The limit of quantification is the x value, where the relative error
of the quantification given the calibration model reaches a prespecified
value 1/k. Thus, it is the solution of the equation
$$L = k c(L)$$
where c(L) is half of the length of the confidence interval at the limit L
(DIN 32645, equivalent to ISO 11843). c(L) is internally estimated by
`inverse.predict`

, and L is obtained by iteration.

loq(object, …, alpha = 0.05, k = 3, n = 1, w.loq = "auto",
var.loq = "auto", tol = "default")

## Arguments

object |
A univariate model object of class `lm` or
`rlm`
with model formula `y ~ x` or `y ~ x - 1` ,
optionally from a weighted regression. If weights are specified
in the model, either `w.loq` or `var.loq` have to
be specified. |

alpha |
The error tolerance for the prediction of x values in the calculation. |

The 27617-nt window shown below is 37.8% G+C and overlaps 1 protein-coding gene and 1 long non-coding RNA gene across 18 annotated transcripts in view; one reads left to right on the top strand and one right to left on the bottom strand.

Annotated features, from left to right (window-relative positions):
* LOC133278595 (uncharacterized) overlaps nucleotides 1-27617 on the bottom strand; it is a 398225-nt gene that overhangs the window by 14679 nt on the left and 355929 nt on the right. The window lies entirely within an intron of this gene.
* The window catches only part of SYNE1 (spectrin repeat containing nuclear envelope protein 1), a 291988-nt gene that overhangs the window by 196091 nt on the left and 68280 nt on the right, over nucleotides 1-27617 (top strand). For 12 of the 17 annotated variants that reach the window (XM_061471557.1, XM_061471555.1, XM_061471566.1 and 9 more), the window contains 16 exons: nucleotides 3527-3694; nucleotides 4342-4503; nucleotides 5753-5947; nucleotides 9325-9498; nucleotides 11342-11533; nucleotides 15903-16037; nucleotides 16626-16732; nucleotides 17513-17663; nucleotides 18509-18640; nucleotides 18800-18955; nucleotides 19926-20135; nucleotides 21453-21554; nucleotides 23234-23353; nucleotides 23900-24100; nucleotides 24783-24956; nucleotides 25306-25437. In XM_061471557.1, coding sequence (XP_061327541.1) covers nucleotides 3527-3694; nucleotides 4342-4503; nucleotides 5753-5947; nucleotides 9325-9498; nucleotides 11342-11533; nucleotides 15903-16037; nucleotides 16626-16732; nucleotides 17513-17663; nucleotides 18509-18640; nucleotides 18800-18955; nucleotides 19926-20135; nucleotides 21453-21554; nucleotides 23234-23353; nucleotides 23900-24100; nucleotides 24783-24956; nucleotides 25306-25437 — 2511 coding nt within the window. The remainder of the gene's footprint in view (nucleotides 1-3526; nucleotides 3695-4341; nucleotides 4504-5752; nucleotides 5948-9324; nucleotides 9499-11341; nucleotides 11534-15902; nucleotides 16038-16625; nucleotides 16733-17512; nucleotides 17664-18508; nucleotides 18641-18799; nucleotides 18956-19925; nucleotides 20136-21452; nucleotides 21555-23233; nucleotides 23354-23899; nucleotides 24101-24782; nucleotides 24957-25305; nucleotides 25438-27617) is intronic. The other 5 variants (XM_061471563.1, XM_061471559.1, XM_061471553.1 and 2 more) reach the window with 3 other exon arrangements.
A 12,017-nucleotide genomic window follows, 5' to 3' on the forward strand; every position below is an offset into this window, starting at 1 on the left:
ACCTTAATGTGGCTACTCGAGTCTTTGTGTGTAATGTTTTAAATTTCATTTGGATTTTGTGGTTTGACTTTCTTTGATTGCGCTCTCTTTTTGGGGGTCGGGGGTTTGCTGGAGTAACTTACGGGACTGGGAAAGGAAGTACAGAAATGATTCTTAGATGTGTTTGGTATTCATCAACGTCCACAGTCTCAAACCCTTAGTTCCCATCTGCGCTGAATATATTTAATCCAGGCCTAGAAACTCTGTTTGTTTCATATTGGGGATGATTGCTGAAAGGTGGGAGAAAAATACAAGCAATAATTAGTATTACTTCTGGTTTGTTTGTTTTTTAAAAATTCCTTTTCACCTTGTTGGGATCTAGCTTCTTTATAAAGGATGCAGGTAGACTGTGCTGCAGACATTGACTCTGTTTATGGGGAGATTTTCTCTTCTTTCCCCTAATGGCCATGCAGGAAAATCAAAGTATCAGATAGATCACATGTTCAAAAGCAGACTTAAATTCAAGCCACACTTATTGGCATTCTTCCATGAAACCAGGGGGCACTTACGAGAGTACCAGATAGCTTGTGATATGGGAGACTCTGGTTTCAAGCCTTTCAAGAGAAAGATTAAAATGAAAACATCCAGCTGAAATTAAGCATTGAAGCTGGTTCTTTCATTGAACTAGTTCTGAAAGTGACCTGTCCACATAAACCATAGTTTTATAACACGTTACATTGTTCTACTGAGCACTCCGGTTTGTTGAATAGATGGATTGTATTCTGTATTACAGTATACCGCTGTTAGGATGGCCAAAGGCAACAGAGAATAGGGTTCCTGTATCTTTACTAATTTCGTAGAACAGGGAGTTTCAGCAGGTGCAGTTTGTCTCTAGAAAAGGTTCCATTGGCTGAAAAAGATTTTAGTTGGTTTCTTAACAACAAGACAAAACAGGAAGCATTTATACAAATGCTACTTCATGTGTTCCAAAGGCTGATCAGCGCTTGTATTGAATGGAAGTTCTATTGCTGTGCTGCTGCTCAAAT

… |
Placeholder for further arguments that might be needed by
future implementations. |

k |
The inverse of the maximum relative error tolerated at the
desired LOQ. |

n |
The number of replicate measurements for which the LOQ should be
specified. |

w.loq |
The weight that should be attributed to the LOQ. Defaults
to one for unweighted regression, and to the mean of the weights
for weighted regression. See `massart97ex3` for
an example how to take advantage of knowledge about the
variance function. |

var.loq |
The approximate variance at the LOQ. The default value is
calculated from the model. |

tol |
The default tolerance for the LOQ on the x scale is the value of the
smallest non-zero standard divided by 1000. Can be set to a
numeric value to override this. |

## Value

The estimated limit of quantification for a model used for calibration.

## Note

- IUPAC recommends to base the LOQ on the standard deviation of the signal
where x = 0.
- The calculation of a LOQ based on weighted regression is non-standard
and therefore not tested. Feedback is welcome.

## See also

## Examples

#> $x
#> [1] 13.97764
#>
#> $y
#> [1] 30.6235
#>

# We can get better by using replicate measurements
loq(m, n = 3)

#> $x
#> [1] 9.971963
#>
#> $y
#> [1] 22.68539
#>